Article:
Gogolin Jewish Cemetery

Cemetery Information

Opole Voivodeship
Site address
Krapkowickag Street.
GPS coordinates
50.4870436, 18.0173206
Perimeter length
188 metres
Is the cemetery demolished
Type and height of existing fence
There is a stone wall around 1m high.
Preservation condition
Fenced and protected Jewish cemetery
General site condition
The Jewish Cemetery forms part of the Communal Catholic Cemetery, divided only by a short path. The site of the Jewish Cemetery is poorly maintained with overgrowth and some signs of vandalism. There are some tombstones in situ, as well as fragments of matzevot. There were traces of vandalism to the fragments of Matzevot.
Number of existing gravestones
Date of oldest tombstone
Date of newest tombstone
Urgency of erecting a fence
Fence is not needed
Land ownership
Preserved construction on site
Drone surveys

Historical overview

Although the history of settlement in the area dates back to the Neolithic period, Gogolin received town rights only in 1967. The first Jews began to settle in Gogolin around 1845. In 1850, 17 Jews lived in Gogolin, in 1880, there were 84 Jews. Due to the small number of Jewish inhabitants, the Gogolin Jewish community belonged to the Opole kehilla. In 1921, the Jewish population decreased to 45 people. Due to increasing anti-Semitism, most of the Gogolin Jews left the town in the first half of the 1930s.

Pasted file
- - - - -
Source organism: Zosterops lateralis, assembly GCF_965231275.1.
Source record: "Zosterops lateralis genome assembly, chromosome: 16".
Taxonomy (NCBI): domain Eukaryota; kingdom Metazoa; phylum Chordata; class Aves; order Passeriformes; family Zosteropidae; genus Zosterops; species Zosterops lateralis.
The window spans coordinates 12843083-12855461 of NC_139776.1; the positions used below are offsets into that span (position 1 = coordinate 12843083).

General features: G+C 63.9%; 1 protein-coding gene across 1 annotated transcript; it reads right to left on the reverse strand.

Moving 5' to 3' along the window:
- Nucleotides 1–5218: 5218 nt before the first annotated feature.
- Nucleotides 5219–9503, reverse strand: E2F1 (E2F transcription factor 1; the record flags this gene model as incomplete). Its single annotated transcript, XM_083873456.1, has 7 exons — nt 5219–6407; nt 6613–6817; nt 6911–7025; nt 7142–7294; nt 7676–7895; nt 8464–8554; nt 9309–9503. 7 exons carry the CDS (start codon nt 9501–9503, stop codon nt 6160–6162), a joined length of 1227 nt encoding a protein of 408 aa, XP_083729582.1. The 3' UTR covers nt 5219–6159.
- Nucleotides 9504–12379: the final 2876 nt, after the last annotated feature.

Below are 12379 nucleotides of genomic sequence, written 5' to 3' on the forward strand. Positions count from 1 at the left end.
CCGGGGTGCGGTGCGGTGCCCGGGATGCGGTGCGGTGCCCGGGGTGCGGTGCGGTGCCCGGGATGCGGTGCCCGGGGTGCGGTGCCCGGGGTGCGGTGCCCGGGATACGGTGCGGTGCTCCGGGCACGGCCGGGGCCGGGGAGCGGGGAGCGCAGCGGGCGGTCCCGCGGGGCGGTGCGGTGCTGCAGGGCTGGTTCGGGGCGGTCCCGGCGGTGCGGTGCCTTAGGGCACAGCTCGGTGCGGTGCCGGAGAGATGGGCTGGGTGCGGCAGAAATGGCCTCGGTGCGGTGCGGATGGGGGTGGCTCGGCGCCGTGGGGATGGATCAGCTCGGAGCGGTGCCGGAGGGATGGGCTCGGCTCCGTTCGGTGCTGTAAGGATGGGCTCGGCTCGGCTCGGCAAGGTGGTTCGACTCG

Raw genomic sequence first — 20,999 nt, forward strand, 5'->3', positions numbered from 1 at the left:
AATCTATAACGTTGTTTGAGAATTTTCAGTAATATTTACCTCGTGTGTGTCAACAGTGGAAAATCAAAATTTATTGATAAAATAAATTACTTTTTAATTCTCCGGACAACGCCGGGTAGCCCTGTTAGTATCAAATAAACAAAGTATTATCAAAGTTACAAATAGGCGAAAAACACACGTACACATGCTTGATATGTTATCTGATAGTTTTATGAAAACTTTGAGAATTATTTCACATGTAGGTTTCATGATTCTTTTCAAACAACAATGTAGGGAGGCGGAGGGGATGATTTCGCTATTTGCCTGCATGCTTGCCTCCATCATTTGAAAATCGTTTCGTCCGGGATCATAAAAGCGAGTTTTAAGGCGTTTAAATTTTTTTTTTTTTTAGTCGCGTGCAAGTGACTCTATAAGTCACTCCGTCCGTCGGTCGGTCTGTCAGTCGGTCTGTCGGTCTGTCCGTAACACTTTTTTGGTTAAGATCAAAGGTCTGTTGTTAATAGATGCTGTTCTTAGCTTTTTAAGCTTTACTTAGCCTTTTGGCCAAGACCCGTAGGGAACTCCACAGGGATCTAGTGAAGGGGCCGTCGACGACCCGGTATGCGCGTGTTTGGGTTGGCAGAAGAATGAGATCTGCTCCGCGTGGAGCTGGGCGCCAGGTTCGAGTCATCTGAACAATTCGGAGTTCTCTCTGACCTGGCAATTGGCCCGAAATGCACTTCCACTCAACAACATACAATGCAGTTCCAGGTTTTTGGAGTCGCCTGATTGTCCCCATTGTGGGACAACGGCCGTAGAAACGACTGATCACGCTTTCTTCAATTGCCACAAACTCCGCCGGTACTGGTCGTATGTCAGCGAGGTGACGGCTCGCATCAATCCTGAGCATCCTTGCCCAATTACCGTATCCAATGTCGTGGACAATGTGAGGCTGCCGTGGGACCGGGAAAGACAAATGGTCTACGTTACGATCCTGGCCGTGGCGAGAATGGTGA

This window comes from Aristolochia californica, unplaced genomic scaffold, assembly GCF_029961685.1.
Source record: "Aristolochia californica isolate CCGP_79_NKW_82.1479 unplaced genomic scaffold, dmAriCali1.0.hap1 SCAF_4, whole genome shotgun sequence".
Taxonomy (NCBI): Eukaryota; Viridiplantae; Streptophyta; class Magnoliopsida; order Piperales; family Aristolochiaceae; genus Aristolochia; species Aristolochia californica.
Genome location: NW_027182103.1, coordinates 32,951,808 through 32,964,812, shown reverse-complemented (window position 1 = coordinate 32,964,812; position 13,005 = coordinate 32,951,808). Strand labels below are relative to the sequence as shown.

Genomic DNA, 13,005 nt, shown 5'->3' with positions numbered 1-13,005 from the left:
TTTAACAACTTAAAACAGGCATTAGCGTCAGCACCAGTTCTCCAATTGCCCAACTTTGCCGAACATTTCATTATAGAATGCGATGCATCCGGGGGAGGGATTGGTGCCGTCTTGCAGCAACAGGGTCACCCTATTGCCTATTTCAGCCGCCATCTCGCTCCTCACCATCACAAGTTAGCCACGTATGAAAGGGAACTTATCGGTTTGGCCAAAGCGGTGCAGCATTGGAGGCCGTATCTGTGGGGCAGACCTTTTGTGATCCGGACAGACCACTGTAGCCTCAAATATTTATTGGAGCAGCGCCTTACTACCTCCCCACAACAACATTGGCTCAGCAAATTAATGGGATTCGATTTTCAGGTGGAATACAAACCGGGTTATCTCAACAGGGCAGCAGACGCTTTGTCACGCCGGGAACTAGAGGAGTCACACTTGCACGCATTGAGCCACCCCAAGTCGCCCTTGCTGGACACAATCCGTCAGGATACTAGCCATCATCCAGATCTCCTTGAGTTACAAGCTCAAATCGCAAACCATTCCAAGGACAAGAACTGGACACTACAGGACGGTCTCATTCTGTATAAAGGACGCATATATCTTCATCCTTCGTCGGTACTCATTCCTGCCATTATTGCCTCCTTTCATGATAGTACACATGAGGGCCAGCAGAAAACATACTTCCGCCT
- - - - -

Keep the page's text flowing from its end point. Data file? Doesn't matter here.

The Jewish cemetery in Gogolin is located on today’s Wyzwolenia Street. It was established in 1857 on land donated to the Jewish community by Meyer Fränkel. The last burial of took place on May 13, 1935 for a Moritz Hausdorf. In 1939, the cemetery became the property of the Jewish Association in Germany, and in 1943 it was taken over by the Gestapo. The cemetery was not damaged during World War II. At the beginning of the 1960s, the funeral house was demolished due to its poor technical conditions. In the 1990s, by order of the town authorities, the area of the cemetery was cleaned up and marked. In 2006, the fence was renovated. Originally, the Jewish cemetery and the adjoining Christian cemetery were separated from each other by a two-meter wall made of limestone. Currently, both cemeteries are located in one area, seemingly forming one necropolis. The Jewish cemetery is on the left side, the Christian section on the right. In a total area of 0.25 hectares, about 20 matzevot (mostly made of sandstone) and about 50 tombstone bases have been preserved. The oldest preserved matzevah dates from 1852 and commemorates a deceased child, Emilia Stenger. In the cemetery, there is a mass grave of the victims of forced labor camps for Jews, camps which existed in Gogolin from 1940–1944, and of the camp in Otmęt. The grave is neither located nor commemorated. There is no visible division into quarters. The cemetery is well-kept and is covered with grass and ivy. At the main gate, there is an informational board detailing the existence of a Jewish cemetery there. By the decision of December 4, 1989, the cemetery was listed in the Register of Monuments (No 229/89).